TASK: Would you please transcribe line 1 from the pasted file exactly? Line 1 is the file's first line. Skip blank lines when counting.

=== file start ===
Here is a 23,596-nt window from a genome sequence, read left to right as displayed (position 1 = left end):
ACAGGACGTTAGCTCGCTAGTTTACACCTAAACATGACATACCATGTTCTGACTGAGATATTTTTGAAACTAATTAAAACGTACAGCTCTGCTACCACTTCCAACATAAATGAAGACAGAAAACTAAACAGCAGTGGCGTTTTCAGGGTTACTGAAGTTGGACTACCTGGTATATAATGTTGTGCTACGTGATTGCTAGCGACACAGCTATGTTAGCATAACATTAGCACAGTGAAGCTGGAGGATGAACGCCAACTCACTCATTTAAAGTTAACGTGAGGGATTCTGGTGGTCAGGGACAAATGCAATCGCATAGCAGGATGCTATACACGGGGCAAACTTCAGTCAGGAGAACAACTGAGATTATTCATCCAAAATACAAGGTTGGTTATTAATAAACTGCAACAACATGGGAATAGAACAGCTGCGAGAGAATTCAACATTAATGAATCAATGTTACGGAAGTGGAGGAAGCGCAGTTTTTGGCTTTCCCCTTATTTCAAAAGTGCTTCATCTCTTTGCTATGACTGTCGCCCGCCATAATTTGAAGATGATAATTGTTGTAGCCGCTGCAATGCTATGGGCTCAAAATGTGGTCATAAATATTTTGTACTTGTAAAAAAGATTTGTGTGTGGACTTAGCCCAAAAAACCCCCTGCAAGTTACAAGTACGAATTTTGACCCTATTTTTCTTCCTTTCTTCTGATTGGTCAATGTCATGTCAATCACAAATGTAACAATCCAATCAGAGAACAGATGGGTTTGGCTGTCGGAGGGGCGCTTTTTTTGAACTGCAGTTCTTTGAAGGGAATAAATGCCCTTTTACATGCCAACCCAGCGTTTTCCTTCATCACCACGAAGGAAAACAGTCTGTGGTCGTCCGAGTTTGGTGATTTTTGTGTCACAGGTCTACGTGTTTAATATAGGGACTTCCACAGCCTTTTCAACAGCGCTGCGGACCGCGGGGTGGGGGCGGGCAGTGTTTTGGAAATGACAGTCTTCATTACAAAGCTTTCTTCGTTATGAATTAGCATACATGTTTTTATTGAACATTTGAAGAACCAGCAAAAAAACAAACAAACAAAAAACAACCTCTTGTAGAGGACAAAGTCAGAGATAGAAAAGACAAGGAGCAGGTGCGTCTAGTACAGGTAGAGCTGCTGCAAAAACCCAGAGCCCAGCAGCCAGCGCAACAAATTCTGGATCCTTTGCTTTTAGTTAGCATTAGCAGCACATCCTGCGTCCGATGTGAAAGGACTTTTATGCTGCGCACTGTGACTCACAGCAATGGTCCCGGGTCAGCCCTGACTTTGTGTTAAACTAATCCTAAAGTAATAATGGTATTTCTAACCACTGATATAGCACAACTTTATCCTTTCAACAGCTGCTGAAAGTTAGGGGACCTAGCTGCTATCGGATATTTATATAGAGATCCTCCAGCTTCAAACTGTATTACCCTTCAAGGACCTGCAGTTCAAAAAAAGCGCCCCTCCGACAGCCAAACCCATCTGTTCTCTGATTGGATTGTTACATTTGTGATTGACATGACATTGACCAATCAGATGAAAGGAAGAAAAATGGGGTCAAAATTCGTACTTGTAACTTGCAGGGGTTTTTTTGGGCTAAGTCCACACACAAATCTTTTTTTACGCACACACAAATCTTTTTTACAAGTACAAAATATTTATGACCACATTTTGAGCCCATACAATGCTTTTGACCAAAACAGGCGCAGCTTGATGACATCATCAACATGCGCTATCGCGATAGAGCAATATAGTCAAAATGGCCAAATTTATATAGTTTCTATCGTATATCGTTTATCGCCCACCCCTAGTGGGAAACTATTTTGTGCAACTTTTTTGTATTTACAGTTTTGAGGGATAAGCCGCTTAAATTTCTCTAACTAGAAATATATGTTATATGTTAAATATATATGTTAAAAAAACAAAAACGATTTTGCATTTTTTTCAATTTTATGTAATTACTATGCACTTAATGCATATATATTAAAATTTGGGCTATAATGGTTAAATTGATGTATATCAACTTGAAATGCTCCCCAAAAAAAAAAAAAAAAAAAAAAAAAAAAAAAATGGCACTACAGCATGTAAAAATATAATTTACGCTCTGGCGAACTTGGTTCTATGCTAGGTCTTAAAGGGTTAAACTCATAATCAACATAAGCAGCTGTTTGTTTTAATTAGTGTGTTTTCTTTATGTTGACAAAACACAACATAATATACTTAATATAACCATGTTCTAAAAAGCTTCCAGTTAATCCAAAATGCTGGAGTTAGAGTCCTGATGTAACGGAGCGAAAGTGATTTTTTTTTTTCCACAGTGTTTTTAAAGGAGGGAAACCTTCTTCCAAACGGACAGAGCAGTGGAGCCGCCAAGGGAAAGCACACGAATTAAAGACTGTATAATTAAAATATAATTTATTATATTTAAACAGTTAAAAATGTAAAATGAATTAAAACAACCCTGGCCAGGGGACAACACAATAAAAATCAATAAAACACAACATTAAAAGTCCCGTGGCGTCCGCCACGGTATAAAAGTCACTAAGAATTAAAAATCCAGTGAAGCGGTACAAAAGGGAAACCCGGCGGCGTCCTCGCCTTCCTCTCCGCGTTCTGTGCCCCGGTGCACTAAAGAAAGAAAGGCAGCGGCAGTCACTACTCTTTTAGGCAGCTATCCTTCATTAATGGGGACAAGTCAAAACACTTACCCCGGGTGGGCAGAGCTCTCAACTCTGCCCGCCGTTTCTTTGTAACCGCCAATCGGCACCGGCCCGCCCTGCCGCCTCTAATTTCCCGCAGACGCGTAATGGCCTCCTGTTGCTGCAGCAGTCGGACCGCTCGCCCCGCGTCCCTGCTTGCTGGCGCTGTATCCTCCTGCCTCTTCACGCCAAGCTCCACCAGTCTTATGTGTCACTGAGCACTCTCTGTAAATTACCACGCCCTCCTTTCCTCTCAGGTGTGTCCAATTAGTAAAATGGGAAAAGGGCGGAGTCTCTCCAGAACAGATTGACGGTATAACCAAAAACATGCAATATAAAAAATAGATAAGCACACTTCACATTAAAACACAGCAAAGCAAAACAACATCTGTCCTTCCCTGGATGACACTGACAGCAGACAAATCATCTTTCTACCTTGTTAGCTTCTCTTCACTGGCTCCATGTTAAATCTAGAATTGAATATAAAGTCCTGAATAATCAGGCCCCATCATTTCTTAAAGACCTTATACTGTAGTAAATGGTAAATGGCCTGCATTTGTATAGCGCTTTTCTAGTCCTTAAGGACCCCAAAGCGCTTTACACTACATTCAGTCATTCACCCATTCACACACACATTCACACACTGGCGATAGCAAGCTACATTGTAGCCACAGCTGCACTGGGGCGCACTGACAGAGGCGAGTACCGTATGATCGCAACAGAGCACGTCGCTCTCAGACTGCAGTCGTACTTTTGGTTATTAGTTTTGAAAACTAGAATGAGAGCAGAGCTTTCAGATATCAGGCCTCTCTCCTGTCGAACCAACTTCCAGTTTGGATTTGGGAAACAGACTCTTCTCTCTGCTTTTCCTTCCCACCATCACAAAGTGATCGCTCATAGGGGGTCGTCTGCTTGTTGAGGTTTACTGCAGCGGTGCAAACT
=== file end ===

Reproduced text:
Here is a 23,596-nt window from a genome sequence, read left to right as displayed (position 1 = left end):